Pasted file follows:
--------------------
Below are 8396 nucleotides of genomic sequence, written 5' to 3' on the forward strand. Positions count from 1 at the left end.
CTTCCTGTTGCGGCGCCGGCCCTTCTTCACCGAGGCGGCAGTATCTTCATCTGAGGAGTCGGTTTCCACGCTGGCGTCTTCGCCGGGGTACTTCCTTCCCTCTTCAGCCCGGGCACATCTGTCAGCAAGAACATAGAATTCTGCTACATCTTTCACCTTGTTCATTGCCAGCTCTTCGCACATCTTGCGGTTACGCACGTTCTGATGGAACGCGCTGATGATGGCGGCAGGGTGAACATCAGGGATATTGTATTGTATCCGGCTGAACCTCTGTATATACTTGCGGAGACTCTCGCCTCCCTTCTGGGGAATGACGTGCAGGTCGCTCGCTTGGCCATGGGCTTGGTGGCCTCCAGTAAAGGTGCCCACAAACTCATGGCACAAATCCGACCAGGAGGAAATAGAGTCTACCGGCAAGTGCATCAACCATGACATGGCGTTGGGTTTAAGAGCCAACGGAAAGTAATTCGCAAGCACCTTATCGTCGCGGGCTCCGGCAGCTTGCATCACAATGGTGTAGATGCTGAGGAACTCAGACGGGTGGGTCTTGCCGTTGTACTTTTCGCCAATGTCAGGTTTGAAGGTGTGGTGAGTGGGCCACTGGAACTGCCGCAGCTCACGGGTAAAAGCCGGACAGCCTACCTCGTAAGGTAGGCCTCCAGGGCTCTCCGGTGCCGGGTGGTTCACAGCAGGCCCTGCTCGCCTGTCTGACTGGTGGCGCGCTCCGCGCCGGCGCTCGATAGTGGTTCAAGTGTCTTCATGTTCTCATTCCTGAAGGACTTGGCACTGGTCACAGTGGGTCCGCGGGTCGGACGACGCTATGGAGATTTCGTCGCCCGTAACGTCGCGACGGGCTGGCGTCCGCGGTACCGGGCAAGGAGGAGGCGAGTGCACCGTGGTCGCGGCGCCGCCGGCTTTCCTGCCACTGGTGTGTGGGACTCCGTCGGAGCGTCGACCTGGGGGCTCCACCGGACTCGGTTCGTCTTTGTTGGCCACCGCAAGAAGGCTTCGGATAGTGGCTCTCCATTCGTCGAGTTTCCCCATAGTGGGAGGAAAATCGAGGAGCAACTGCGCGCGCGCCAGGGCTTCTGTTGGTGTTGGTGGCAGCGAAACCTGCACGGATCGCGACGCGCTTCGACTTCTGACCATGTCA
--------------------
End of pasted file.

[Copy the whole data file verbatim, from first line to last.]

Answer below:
Below are 8396 nucleotides of genomic sequence, written 5' to 3' on the forward strand. Positions count from 1 at the left end.
CTTCCTGTTGCGGCGCCGGCCCTTCTTCACCGAGGCGGCAGTATCTTCATCTGAGGAGTCGGTTTCCACGCTGGCGTCTTCGCCGGGGTACTTCCTTCCCTCTTCAGCCCGGGCACATCTGTCAGCAAGAACATAGAATTCTGCTACATCTTTCACCTTGTTCATTGCCAGCTCTTCGCACATCTTGCGGTTACGCACGTTCTGATGGAACGCGCTGATGATGGCGGCAGGGTGAACATCAGGGATATTGTATTGTATCCGGCTGAACCTCTGTATATACTTGCGGAGACTCTCGCCTCCCTTCTGGGGAATGACGTGCAGGTCGCTCGCTTGGCCATGGGCTTGGTGGCCTCCAGTAAAGGTGCCCACAAACTCATGGCACAAATCCGACCAGGAGGAAATAGAGTCTACCGGCAAGTGCATCAACCATGACATGGCGTTGGGTTTAAGAGCCAACGGAAAGTAATTCGCAAGCACCTTATCGTCGCGGGCTCCGGCAGCTTGCATCACAATGGTGTAGATGCTGAGGAACTCAGACGGGTGGGTCTTGCCGTTGTACTTTTCGCCAATGTCAGGTTTGAAGGTGTGGTGAGTGGGCCACTGGAACTGCCGCAGCTCACGGGTAAAAGCCGGACAGCCTACCTCGTAAGGTAGGCCTCCAGGGCTCTCCGGTGCCGGGTGGTTCACAGCAGGCCCTGCTCGCCTGTCTGACTGGTGGCGCGCTCCGCGCCGGCGCTCGATAGTGGTTCAAGTGTCTTCATGTTCTCATTCCTGAAGGACTTGGCACTGGTCACAGTGGGTCCGCGGGTCGGACGACGCTATGGAGATTTCGTCGCCCGTAACGTCGCGACGGGCTGGCGTCCGCGGTACCGGGCAAGGAGGAGGCGAGTGCACCGTGGTCGCGGCGCCGCCGGCTTTCCTGCCACTGGTGTGTGGGACTCCGTCGGAGCGTCGACCTGGGGGCTCCACCGGACTCGGTTCGTCTTTGTTGGCCACCGCAAGAAGGCTTCGGATAGTGGCTCTCCATTCGTCGAGTTTCCCCATAGTGGGAGGAAAATCGAGGAGCAACTGCGCGCGCGCCAGGGCTTCTGTTGGTGTTGGTGGCAGCGAAACCTGCACGGATCGCGACGCGCTTCGACTTCTGACCATGTCA